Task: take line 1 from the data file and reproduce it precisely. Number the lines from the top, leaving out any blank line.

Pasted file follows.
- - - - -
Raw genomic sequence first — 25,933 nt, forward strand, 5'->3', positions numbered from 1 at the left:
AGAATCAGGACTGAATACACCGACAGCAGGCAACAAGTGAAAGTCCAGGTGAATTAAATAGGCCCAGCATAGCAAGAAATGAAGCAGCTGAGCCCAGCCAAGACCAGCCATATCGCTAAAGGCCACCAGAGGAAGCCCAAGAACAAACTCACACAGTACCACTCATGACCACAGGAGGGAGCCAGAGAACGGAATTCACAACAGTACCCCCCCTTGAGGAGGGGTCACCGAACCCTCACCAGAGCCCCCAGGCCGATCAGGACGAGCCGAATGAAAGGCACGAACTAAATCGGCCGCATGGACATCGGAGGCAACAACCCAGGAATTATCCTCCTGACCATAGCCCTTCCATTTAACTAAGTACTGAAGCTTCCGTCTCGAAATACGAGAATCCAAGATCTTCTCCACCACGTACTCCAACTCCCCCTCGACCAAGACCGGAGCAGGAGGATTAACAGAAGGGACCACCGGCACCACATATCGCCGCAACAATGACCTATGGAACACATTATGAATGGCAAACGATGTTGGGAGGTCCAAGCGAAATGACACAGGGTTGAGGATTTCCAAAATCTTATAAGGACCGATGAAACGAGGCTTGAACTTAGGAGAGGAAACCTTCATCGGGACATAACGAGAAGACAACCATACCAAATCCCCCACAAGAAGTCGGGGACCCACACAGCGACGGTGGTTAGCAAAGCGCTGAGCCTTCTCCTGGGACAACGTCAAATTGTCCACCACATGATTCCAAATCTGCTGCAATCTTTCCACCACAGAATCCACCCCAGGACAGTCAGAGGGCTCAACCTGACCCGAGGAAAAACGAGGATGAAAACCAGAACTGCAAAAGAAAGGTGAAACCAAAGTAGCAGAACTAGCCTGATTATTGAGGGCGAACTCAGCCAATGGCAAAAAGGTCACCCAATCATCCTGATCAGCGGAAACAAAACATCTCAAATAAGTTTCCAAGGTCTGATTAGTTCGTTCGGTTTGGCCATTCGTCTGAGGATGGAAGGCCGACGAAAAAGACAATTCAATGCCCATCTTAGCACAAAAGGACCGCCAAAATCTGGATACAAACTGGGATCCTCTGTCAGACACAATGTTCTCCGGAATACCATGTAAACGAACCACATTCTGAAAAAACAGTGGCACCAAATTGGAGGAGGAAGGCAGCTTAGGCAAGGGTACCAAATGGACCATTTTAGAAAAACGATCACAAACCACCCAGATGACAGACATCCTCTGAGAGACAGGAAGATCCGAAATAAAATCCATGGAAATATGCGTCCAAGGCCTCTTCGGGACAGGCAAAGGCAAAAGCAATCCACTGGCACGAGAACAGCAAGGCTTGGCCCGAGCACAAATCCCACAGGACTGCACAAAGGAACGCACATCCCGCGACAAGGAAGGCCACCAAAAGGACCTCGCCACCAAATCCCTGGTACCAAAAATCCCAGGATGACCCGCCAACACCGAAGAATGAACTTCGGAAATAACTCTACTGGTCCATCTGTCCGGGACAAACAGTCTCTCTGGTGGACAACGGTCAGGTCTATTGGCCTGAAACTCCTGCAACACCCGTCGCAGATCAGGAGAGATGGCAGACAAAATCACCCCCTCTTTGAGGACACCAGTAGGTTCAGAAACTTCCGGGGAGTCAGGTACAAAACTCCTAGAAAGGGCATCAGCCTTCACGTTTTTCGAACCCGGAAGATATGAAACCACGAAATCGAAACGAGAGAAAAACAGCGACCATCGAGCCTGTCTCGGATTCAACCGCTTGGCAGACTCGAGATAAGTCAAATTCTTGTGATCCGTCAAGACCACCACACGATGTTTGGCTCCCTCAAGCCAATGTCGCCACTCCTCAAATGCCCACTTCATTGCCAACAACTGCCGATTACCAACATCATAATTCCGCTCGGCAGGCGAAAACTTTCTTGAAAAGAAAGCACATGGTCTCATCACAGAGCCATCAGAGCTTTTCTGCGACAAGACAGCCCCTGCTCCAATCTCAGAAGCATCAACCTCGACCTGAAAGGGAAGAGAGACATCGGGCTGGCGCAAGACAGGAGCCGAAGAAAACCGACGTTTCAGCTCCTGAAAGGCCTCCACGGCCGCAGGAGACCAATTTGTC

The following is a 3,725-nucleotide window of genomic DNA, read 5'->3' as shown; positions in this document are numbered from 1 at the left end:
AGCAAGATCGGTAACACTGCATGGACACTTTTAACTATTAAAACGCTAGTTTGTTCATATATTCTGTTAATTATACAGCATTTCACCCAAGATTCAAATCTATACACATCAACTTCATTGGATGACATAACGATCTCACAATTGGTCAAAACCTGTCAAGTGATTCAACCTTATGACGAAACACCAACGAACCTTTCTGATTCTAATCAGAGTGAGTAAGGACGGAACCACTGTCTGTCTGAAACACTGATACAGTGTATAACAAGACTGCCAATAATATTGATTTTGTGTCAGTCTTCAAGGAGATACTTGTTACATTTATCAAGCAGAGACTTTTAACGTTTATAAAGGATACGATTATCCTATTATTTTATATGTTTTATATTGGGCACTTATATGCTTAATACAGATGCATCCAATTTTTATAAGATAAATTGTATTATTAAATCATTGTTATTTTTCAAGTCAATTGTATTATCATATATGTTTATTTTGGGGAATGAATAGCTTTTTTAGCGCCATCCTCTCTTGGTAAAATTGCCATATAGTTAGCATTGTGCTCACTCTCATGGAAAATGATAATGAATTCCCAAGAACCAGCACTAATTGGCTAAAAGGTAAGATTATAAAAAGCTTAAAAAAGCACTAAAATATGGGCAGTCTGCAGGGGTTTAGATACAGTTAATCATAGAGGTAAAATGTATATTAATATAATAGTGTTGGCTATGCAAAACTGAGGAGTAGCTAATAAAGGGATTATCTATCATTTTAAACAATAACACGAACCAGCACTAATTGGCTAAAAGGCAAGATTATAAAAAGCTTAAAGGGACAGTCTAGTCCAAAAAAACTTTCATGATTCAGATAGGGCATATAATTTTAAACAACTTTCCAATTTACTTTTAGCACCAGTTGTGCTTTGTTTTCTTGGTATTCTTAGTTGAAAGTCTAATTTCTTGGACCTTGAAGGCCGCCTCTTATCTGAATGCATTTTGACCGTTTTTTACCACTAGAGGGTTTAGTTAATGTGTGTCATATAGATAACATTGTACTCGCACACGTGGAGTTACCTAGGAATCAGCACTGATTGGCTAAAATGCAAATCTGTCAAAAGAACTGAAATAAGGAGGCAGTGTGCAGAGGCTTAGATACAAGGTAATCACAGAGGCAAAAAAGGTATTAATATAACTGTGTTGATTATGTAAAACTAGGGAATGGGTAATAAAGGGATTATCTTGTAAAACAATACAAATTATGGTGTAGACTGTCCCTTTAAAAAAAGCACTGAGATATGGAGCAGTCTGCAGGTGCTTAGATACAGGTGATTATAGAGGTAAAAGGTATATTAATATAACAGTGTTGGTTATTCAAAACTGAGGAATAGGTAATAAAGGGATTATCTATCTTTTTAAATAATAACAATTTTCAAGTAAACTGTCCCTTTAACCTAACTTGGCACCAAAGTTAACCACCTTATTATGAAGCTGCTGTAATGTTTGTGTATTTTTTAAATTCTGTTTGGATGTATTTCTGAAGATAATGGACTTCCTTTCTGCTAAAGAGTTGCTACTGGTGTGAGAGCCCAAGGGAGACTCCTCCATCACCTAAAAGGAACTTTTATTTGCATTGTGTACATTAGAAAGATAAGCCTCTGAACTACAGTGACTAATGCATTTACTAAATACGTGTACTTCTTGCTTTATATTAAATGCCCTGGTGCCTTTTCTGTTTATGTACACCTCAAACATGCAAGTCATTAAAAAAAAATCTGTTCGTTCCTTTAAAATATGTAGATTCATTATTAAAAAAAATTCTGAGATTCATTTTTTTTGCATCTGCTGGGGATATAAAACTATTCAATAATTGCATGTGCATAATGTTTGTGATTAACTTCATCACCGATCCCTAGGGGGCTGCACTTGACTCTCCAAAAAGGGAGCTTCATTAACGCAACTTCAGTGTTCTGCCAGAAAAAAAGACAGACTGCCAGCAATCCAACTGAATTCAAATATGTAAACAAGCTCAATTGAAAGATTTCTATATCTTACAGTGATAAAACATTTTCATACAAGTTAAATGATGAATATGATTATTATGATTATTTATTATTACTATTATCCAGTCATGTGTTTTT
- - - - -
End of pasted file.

Raw genomic sequence first — 25,933 nt, forward strand, 5'->3', positions numbered from 1 at the left: